Chapter 1


On 15 March 2019, the perpetrator of the Christchurch terror attack livestreamed the attack on Facebook. The 17-minute video was re-shared across other social media platforms and viewed around 4000 times. The incident demonstrated the potential for livestreaming and other video sharing platforms to be exploited by extremists to amplify their message.1
The Criminal Code Amendment (Sharing of Abhorrent Violent Material) Act 2019 (AVM Act) was passed by the Parliament shortly after the attack to protect Australians from this type of material, prevent virality of abhorrent violent content, and reduce the exploitation of digital platforms by extremists and perpetrators.2
Given the recent incident, the Parliament passed the AVM bill within two days of its introduction. There was limited opportunity for industry consultation at the time; however, there was extensive consultation from the Attorney-General's Department conducted subsequently. The legislation also included a requirement that the Minister cause a review of the operation of the AVM Act to be conducted two years after its commencement.
In September 2021, the Attorney-General, Senator the Hon Michaelia Cash, requested that the Joint Committee on Law Enforcement (the committee) inquire into and report on the operation of the AVM Act, and provided suggested terms of reference to this end. On 9 September 2021, the committee agreed to undertake the inquiry and adopted the terms of reference as suggested by the Minister.

Terms of reference

Pursuant to subsection 7(1) of the Parliamentary Joint Committee on Law Enforcement Act 2010, the committee agreed to inquire into and report on the operation and effectiveness of Subdivision H of Division 474 of the Schedule to the Criminal Code Act 1995 (Cth), with particular reference to:
the effectiveness of the AVM Act in ensuring that persons who are internet service providers, or who provide content or hosting services, take timely action to remove or cease hosting abhorrent violent material when it can be accessed using their services; and/or,
the effectiveness of the AVM Act in reducing the incidence of misuse of online platforms by perpetrators of violence;
the appropriateness of the roles and responsibilities of the eSafety Commissioner and Australian Federal Police (AFP) under the AVM Act;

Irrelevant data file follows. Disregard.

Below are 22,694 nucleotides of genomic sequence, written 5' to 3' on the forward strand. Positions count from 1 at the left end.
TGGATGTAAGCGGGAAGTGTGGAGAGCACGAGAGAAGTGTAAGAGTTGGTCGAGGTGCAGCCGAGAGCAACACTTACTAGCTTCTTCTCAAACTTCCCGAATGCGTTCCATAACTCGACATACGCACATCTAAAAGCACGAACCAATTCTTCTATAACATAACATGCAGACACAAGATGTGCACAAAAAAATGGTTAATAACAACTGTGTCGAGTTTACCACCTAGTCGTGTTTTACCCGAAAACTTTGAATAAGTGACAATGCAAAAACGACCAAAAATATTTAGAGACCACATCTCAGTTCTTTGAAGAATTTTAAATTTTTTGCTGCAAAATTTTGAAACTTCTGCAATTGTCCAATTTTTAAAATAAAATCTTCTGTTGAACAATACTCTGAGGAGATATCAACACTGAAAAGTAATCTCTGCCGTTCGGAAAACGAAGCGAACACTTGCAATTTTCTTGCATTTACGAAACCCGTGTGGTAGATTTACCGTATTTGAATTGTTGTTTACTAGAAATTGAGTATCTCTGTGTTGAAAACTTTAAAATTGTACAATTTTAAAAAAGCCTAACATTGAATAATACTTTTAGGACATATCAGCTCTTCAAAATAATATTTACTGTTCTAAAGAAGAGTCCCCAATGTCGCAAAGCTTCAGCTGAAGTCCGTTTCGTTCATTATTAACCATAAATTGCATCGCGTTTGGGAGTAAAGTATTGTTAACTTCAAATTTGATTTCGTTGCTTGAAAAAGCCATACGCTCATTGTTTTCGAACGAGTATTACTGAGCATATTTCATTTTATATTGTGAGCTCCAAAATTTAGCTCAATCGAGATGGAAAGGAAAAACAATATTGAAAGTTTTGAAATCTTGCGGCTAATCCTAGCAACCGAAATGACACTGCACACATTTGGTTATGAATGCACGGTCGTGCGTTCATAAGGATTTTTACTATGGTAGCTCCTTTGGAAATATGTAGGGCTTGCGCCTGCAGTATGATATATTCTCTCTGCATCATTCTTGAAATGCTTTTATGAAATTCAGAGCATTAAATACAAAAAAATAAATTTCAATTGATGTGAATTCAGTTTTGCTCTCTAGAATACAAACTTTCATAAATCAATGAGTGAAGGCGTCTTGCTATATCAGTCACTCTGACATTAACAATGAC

the appropriateness of the obligations placed on persons who are internet service providers, or who provide content or hosting services, under the AVM Act;
the definition of abhorrent violent material under the AVM Act; and,
any related matter.

Additional matters for potential consideration

At the time that the AVM Act was introduced, the Prime Minister requested the following matters be addressed as part of the statutory review:
enforcement of the provisions, particularly in respect of foreign companies who are located overseas and do not have subsidiary companies in Australia; and
the scope of the provisions, and whether there is a mechanism to capture but not criminalise material filmed by bystanders.3
These matters were also considered by the committee in the course of the inquiry.

Conduct of this inquiry

The committee alerted a range of stakeholders across government, industry, civil society, and academia to the inquiry, and invited for written submissions by 15 October 2021.
The committee received 15 written submissions, as listed at Appendix 1.
The committee held a public hearing on 17 November 2021 at Parliament House, Canberra (with members and the majority of witnesses participating via videoconference and teleconference). A list of witnesses who appeared at the hearing is at Appendix 2.
Additional information and responses to questions on notice were also received by the committee. These are listed at Appendix 3.
Copies of submissions, the hearing transcript, and additional information and questions on notice can be accessed from the committee’s website.


The committee thanks the individuals and organisations who contributed to the inquiry by taking the time to develop written submissions and participate in the public hearing.


The committee has used the term 'providers' and, where appropriate, 'platforms' to refer to the hosting, content, and internet service providers that are variously referred to throughout the evidence.

Report structure

Following this introductory chapter, this report consists of a 'Key Issues' chapter that explores some of the main issues raised during the inquiry. The chapter concludes with the committee's views and recommendations.

  • 1
    Criminal Code Amendment (Sharing of Abhorrent Violent Material) Act 2019 (the AVM Act), Explanatory Memorandum, p. 3; Department of Home Affairs, Submission 4, p. 2.
  • 2
    Department of Home Affairs, Submission 4, p. 2.
  • 3
    Attorney-General’s Department, Submission 3, p. 3.

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